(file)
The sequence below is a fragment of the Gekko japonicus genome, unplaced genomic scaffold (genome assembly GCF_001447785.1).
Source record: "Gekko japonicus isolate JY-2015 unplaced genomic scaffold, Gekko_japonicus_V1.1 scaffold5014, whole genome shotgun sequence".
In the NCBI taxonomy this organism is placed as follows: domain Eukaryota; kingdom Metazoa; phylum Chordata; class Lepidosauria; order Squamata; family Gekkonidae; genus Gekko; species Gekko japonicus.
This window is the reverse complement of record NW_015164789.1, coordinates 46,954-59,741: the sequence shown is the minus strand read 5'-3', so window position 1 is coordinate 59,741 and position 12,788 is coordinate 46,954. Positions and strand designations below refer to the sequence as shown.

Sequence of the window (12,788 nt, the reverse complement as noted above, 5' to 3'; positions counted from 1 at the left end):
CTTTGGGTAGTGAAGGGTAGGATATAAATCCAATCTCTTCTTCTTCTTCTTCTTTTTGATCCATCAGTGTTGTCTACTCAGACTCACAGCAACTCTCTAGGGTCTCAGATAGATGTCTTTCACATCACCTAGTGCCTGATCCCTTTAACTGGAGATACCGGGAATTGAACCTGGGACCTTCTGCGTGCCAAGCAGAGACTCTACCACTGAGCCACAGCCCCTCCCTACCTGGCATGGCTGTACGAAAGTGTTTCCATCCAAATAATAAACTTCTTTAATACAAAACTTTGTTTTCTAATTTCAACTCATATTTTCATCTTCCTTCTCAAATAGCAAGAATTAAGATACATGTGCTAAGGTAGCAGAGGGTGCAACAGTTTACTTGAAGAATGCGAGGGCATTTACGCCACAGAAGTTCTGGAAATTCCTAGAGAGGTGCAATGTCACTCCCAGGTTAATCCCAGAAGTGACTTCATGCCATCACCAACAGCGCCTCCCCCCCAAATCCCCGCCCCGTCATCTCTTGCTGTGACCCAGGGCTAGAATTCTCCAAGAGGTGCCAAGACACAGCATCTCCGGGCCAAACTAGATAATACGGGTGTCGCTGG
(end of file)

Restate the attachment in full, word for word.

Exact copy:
The sequence below is a fragment of the Gekko japonicus genome, unplaced genomic scaffold (genome assembly GCF_001447785.1).
Source record: "Gekko japonicus isolate JY-2015 unplaced genomic scaffold, Gekko_japonicus_V1.1 scaffold5014, whole genome shotgun sequence".
In the NCBI taxonomy this organism is placed as follows: domain Eukaryota; kingdom Metazoa; phylum Chordata; class Lepidosauria; order Squamata; family Gekkonidae; genus Gekko; species Gekko japonicus.
This window is the reverse complement of record NW_015164789.1, coordinates 46,954-59,741: the sequence shown is the minus strand read 5'-3', so window position 1 is coordinate 59,741 and position 12,788 is coordinate 46,954. Positions and strand designations below refer to the sequence as shown.

Sequence of the window (12,788 nt, the reverse complement as noted above, 5' to 3'; positions counted from 1 at the left end):
CTTTGGGTAGTGAAGGGTAGGATATAAATCCAATCTCTTCTTCTTCTTCTTCTTTTTGATCCATCAGTGTTGTCTACTCAGACTCACAGCAACTCTCTAGGGTCTCAGATAGATGTCTTTCACATCACCTAGTGCCTGATCCCTTTAACTGGAGATACCGGGAATTGAACCTGGGACCTTCTGCGTGCCAAGCAGAGACTCTACCACTGAGCCACAGCCCCTCCCTACCTGGCATGGCTGTACGAAAGTGTTTCCATCCAAATAATAAACTTCTTTAATACAAAACTTTGTTTTCTAATTTCAACTCATATTTTCATCTTCCTTCTCAAATAGCAAGAATTAAGATACATGTGCTAAGGTAGCAGAGGGTGCAACAGTTTACTTGAAGAATGCGAGGGCATTTACGCCACAGAAGTTCTGGAAATTCCTAGAGAGGTGCAATGTCACTCCCAGGTTAATCCCAGAAGTGACTTCATGCCATCACCAACAGCGCCTCCCCCCCAAATCCCCGCCCCGTCATCTCTTGCTGTGACCCAGGGCTAGAATTCTCCAAGAGGTGCCAAGACACAGCATCTCCGGGCCAAACTAGATAATACGGGTGTCGCTGG